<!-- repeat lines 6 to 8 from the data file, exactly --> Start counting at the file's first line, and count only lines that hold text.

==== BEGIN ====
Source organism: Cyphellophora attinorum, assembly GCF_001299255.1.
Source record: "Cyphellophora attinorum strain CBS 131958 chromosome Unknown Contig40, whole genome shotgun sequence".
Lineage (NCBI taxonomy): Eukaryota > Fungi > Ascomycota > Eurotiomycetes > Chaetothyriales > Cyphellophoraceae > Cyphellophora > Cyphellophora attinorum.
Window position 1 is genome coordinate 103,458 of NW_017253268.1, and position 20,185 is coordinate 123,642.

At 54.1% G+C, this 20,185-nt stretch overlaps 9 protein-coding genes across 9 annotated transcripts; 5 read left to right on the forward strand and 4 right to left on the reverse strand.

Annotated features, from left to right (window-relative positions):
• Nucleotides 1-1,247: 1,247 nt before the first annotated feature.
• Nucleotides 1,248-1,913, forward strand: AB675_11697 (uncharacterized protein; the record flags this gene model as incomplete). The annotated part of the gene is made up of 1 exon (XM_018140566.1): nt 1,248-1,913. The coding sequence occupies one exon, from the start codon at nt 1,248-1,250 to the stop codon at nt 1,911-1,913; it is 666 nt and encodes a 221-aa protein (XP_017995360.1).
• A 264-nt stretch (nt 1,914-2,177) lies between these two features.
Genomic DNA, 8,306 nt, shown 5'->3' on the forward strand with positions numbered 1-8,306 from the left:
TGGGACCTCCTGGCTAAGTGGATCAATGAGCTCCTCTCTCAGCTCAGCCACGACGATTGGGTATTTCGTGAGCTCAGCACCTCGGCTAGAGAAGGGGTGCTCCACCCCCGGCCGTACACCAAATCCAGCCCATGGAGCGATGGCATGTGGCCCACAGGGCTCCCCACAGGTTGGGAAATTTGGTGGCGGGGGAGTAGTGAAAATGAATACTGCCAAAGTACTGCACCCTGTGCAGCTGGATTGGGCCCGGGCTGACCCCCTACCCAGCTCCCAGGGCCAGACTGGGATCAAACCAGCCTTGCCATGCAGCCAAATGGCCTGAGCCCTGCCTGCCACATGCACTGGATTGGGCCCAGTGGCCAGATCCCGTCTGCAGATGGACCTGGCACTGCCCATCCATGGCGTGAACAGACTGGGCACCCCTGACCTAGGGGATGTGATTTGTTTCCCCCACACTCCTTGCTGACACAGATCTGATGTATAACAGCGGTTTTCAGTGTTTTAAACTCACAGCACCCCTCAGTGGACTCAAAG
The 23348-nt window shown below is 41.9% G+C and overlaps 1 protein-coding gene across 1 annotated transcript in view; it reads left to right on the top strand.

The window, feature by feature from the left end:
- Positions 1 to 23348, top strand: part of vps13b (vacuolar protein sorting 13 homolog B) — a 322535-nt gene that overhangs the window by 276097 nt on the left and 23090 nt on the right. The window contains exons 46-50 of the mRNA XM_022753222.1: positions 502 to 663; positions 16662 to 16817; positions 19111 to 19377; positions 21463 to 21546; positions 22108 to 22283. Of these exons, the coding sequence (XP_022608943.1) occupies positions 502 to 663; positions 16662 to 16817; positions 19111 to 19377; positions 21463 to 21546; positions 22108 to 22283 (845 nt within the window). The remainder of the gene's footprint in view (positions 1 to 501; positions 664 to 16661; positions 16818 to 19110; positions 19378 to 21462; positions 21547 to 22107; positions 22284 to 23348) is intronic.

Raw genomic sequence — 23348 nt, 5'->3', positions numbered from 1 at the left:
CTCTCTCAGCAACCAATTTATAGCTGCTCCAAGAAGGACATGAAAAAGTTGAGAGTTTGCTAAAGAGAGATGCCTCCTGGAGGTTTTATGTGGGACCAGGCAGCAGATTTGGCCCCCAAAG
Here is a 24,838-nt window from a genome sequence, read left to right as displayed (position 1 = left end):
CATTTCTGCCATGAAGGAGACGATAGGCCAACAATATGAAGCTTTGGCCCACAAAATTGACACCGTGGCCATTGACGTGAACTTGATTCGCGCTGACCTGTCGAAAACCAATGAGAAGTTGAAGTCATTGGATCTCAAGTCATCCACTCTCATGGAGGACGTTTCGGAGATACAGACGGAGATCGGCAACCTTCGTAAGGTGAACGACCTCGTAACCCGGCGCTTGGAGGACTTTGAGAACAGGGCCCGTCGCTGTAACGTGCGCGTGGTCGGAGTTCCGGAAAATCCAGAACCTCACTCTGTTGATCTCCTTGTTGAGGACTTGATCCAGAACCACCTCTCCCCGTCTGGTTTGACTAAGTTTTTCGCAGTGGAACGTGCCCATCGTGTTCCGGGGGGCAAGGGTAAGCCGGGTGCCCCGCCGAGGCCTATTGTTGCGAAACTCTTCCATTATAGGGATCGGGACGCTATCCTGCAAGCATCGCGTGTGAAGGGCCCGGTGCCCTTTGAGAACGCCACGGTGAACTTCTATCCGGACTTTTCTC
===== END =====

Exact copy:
Annotated features, from left to right (window-relative positions):
• Nucleotides 1-1,247: 1,247 nt before the first annotated feature.
• Nucleotides 1,248-1,913, forward strand: AB675_11697 (uncharacterized protein; the record flags this gene model as incomplete). The annotated part of the gene is made up of 1 exon (XM_018140566.1): nt 1,248-1,913. The coding sequence occupies one exon, from the start codon at nt 1,248-1,250 to the stop codon at nt 1,911-1,913; it is 666 nt and encodes a 221-aa protein (XP_017995360.1).